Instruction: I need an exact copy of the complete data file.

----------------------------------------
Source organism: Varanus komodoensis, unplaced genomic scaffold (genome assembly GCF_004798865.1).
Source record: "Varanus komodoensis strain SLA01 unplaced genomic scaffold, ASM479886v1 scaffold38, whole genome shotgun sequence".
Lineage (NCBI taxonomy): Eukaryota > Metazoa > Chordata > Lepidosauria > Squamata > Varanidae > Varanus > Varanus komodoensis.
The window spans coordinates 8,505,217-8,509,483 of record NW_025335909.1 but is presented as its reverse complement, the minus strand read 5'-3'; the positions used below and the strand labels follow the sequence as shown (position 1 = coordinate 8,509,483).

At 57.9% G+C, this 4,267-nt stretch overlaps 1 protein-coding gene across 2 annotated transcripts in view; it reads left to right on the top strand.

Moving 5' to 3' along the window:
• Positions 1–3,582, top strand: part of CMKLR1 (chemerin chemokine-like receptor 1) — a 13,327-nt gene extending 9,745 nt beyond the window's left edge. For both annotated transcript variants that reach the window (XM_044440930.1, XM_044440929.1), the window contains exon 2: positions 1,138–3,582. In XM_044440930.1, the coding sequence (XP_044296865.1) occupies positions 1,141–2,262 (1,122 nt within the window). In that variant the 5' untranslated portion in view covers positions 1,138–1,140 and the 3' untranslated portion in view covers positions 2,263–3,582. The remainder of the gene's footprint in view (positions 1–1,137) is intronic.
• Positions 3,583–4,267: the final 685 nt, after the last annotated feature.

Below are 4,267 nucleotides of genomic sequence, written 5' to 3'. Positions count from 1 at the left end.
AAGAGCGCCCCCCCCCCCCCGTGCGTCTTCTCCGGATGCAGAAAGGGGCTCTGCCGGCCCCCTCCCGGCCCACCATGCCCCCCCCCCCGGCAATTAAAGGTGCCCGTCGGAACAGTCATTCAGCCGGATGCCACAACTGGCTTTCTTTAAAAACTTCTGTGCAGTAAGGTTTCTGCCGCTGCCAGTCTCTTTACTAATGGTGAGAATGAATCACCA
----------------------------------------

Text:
Source organism: Varanus komodoensis, unplaced genomic scaffold (genome assembly GCF_004798865.1).
Source record: "Varanus komodoensis strain SLA01 unplaced genomic scaffold, ASM479886v1 scaffold38, whole genome shotgun sequence".
Lineage (NCBI taxonomy): Eukaryota > Metazoa > Chordata > Lepidosauria > Squamata > Varanidae > Varanus > Varanus komodoensis.
The window spans coordinates 8,505,217-8,509,483 of record NW_025335909.1 but is presented as its reverse complement, the minus strand read 5'-3'; the positions used below and the strand labels follow the sequence as shown (position 1 = coordinate 8,509,483).

At 57.9% G+C, this 4,267-nt stretch overlaps 1 protein-coding gene across 2 annotated transcripts in view; it reads left to right on the top strand.

Moving 5' to 3' along the window:
• Positions 1–3,582, top strand: part of CMKLR1 (chemerin chemokine-like receptor 1) — a 13,327-nt gene extending 9,745 nt beyond the window's left edge. For both annotated transcript variants that reach the window (XM_044440930.1, XM_044440929.1), the window contains exon 2: positions 1,138–3,582. In XM_044440930.1, the coding sequence (XP_044296865.1) occupies positions 1,141–2,262 (1,122 nt within the window). In that variant the 5' untranslated portion in view covers positions 1,138–1,140 and the 3' untranslated portion in view covers positions 2,263–3,582. The remainder of the gene's footprint in view (positions 1–1,137) is intronic.
• Positions 3,583–4,267: the final 685 nt, after the last annotated feature.

Below are 4,267 nucleotides of genomic sequence, written 5' to 3'. Positions count from 1 at the left end.
AAGAGCGCCCCCCCCCCCCCGTGCGTCTTCTCCGGATGCAGAAAGGGGCTCTGCCGGCCCCCTCCCGGCCCACCATGCCCCCCCCCCCGGCAATTAAAGGTGCCCGTCGGAACAGTCATTCAGCCGGATGCCACAACTGGCTTTCTTTAAAAACTTCTGTGCAGTAAGGTTTCTGCCGCTGCCAGTCTCTTTACTAATGGTGAGAATGAATCACCA